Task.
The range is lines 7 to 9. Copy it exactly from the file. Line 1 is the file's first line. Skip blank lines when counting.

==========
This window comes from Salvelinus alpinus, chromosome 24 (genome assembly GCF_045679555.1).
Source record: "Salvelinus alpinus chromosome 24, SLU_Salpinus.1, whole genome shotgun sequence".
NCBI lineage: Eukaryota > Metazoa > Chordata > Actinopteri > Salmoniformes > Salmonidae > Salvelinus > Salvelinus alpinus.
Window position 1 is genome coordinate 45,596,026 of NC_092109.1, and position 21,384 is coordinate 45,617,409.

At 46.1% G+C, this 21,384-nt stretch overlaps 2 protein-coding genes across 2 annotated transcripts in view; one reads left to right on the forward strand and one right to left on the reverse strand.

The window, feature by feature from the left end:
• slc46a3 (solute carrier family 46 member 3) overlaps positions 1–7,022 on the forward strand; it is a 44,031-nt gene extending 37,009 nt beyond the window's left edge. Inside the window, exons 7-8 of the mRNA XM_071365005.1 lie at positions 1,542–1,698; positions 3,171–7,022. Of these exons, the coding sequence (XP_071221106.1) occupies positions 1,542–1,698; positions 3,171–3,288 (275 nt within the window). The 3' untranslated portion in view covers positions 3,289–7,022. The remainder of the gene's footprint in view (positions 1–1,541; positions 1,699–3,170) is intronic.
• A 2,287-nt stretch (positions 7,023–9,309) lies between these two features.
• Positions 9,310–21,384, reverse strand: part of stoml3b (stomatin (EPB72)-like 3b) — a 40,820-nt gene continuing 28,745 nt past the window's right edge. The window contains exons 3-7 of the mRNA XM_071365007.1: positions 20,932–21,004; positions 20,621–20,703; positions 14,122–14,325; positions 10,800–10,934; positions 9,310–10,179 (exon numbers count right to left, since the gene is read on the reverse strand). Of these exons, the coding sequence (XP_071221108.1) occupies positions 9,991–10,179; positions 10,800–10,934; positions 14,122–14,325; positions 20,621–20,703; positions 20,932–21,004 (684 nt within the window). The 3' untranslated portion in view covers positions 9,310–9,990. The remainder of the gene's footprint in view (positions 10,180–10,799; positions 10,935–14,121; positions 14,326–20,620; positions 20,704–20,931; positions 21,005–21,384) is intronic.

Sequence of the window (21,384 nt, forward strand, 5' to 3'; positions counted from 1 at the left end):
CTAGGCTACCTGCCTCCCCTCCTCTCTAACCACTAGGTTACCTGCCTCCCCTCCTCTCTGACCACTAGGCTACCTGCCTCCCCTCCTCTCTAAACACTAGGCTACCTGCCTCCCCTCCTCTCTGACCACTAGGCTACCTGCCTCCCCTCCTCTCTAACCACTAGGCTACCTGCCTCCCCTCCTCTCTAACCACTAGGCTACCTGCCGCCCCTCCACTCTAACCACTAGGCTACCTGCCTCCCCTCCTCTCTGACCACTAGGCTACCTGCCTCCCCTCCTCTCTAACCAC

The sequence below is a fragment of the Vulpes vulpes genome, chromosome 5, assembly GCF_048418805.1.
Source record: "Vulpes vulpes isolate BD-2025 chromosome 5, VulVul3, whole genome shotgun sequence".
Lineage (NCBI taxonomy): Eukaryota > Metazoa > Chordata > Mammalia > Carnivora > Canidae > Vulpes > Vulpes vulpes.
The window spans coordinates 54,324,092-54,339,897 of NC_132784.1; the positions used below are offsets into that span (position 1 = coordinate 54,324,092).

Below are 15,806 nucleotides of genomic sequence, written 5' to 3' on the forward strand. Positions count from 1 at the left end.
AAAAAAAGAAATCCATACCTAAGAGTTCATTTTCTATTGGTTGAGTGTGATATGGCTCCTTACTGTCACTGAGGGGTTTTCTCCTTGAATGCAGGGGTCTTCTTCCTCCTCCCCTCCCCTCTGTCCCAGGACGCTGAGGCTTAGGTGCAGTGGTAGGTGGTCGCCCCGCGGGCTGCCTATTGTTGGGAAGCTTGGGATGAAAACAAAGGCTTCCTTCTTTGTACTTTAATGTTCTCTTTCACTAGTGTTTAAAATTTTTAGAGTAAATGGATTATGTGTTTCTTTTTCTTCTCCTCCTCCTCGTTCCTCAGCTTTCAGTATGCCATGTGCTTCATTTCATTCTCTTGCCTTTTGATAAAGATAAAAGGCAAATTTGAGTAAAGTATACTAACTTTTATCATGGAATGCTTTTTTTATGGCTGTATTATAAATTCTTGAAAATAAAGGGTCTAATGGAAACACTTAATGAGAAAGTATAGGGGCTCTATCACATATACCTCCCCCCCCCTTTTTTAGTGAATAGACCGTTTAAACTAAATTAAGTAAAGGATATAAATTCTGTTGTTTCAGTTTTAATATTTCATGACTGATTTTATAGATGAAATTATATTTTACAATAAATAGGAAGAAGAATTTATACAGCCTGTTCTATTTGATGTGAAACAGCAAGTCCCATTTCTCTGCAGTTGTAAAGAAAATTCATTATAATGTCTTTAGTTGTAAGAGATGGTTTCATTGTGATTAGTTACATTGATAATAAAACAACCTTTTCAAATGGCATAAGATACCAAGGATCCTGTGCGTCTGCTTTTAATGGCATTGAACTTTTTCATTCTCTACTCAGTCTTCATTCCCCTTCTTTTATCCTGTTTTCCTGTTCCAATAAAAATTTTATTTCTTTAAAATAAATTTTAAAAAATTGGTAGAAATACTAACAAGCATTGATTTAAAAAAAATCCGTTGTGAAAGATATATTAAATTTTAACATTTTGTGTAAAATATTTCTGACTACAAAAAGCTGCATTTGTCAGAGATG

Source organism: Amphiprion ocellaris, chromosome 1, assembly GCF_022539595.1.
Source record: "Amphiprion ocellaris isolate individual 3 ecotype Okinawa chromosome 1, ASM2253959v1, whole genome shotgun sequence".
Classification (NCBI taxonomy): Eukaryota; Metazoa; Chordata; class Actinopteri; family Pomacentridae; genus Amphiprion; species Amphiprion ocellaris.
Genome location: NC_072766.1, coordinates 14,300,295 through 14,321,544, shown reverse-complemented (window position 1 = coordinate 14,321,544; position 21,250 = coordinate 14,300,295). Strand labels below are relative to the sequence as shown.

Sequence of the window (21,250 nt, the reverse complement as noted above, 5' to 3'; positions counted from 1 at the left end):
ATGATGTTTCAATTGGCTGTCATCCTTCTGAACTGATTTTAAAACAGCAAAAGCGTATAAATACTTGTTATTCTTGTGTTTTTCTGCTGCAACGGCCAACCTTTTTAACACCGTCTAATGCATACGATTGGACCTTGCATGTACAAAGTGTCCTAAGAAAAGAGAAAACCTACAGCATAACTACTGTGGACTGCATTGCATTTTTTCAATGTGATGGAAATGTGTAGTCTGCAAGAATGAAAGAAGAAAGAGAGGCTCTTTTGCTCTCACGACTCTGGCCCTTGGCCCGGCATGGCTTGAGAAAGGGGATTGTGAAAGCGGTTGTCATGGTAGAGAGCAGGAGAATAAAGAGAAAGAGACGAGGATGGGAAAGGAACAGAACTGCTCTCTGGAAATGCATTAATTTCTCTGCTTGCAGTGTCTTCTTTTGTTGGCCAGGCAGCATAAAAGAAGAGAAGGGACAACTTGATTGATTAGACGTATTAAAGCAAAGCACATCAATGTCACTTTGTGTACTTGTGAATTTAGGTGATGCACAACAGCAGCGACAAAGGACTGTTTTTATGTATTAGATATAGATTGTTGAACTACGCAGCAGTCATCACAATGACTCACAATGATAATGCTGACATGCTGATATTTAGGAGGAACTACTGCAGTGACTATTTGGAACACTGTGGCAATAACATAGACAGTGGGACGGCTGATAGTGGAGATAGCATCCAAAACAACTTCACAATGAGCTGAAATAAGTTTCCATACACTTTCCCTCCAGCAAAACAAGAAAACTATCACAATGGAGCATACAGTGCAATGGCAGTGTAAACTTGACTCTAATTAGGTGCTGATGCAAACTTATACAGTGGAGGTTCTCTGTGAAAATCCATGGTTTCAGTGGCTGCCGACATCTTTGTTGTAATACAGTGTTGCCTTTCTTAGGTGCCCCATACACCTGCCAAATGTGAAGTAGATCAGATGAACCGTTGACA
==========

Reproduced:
• slc46a3 (solute carrier family 46 member 3) overlaps positions 1–7,022 on the forward strand; it is a 44,031-nt gene extending 37,009 nt beyond the window's left edge. Inside the window, exons 7-8 of the mRNA XM_071365005.1 lie at positions 1,542–1,698; positions 3,171–7,022. Of these exons, the coding sequence (XP_071221106.1) occupies positions 1,542–1,698; positions 3,171–3,288 (275 nt within the window). The 3' untranslated portion in view covers positions 3,289–7,022. The remainder of the gene's footprint in view (positions 1–1,541; positions 1,699–3,170) is intronic.
• A 2,287-nt stretch (positions 7,023–9,309) lies between these two features.
• Positions 9,310–21,384, reverse strand: part of stoml3b (stomatin (EPB72)-like 3b) — a 40,820-nt gene continuing 28,745 nt past the window's right edge. The window contains exons 3-7 of the mRNA XM_071365007.1: positions 20,932–21,004; positions 20,621–20,703; positions 14,122–14,325; positions 10,800–10,934; positions 9,310–10,179 (exon numbers count right to left, since the gene is read on the reverse strand). Of these exons, the coding sequence (XP_071221108.1) occupies positions 9,991–10,179; positions 10,800–10,934; positions 14,122–14,325; positions 20,621–20,703; positions 20,932–21,004 (684 nt within the window). The 3' untranslated portion in view covers positions 9,310–9,990. The remainder of the gene's footprint in view (positions 10,180–10,799; positions 10,935–14,121; positions 14,326–20,620; positions 20,704–20,931; positions 21,005–21,384) is intronic.